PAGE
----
G7 leaders have agreed to raise their contributions to meet an overdue spending pledge of $US100 billion ($A130 billion) a year by rich countries to help poorer countries cut carbon emissions and cope with global warming, but only two nations offered firm promises of more cash.
Alongside plans billed as helping speed infrastructure funding in developing countries and a shift to renewable and sustainable technology, the world's seven largest advanced economies again pledged to meet the climate finance target.
But climate groups said the promise made in the summit's final communique lacked detail and the developed nations should be more ambitious in their financial commitments.
In the communique, the seven nations - the United States, Britain, Canada, France, Germany, Italy and Japan - reaffirmed their commitment to "jointly mobilise $US100 billion ($A130 billion) per year from public and private sources, through to 2025".
"Towards this end, we commit to each increase and improve our overall international public climate finance contributions for this period and call on other developed countries to join and enhance their contributions to this effort."
After the summit concluded, Canada said it would double its climate finance pledge to $C5.3 billion ($A5.7 billion) over the next five years and Germany would increase its by 2 billion to 6 billion euros ($A9.4 billion) a year by 2025 at the latest.
British Prime Minister Boris Johnson, host of the gathering in Carbis Bay, told a news conference that developed nations had to move further, faster.
"G7 countries account for 20 per cent of global carbon emissions, and we were clear this weekend that action has to start with us," he said as the summit concluded on Sunday.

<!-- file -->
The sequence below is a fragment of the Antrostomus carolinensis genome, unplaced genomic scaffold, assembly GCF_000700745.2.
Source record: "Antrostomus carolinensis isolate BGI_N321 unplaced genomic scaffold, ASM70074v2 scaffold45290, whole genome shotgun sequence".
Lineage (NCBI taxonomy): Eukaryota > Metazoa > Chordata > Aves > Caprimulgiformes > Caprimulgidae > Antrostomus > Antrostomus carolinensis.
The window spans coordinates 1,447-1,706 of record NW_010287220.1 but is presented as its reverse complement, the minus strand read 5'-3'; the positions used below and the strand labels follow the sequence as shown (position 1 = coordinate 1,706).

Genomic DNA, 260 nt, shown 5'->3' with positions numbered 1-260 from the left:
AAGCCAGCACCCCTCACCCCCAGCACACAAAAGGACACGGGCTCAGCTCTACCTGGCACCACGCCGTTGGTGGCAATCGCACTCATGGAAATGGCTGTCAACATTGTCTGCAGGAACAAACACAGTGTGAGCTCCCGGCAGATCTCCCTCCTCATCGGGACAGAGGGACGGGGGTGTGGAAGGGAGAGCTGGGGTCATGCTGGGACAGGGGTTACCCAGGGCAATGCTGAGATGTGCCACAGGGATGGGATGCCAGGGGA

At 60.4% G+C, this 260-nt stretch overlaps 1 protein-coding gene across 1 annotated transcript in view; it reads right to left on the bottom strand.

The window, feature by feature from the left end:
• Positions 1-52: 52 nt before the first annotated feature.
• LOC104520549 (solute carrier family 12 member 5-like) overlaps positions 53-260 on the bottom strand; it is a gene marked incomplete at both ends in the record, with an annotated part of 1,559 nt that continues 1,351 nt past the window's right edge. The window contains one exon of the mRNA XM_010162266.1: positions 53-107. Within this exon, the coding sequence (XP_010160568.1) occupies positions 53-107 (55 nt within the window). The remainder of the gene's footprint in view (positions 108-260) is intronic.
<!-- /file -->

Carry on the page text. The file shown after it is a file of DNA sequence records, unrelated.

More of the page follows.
"And while it's fantastic that every one of the G7 countries has pledged to wipe out our contributions to climate change, we need to make sure we're achieving that as fast as we can and helping developing countries at the same time."
Some green groups were unimpressed with the climate pledges.
Climate Action Network director Catherine Pettengell said the G7 had failed to rise to the challenge of agreeing on concrete commitments on climate finance.
"We had hoped that the leaders of the world's richest nations would come away from this week having put their money where their mouth is," she said.
European Commission President Ursula von der Leyen said the G7 leaders had agreed to phase out coal but the communique seemed less clear.
"We have committed to rapidly scale-up technologies and policies that further accelerate the transition away from unabated coal capacity, consistent with our 2030 NDCs and net zero commitment," it said.
The leaders also pledged to work together to tackle so-called carbon leakage - the risk that tough climate policies could cause companies to relocate to regions where they can continue to pollute cheaply.
But there were few details on how they would manage to cut emissions, with an absence of specific measures on everything from the phasing out of coal to moving to electric vehicles.
Australian Associated Press
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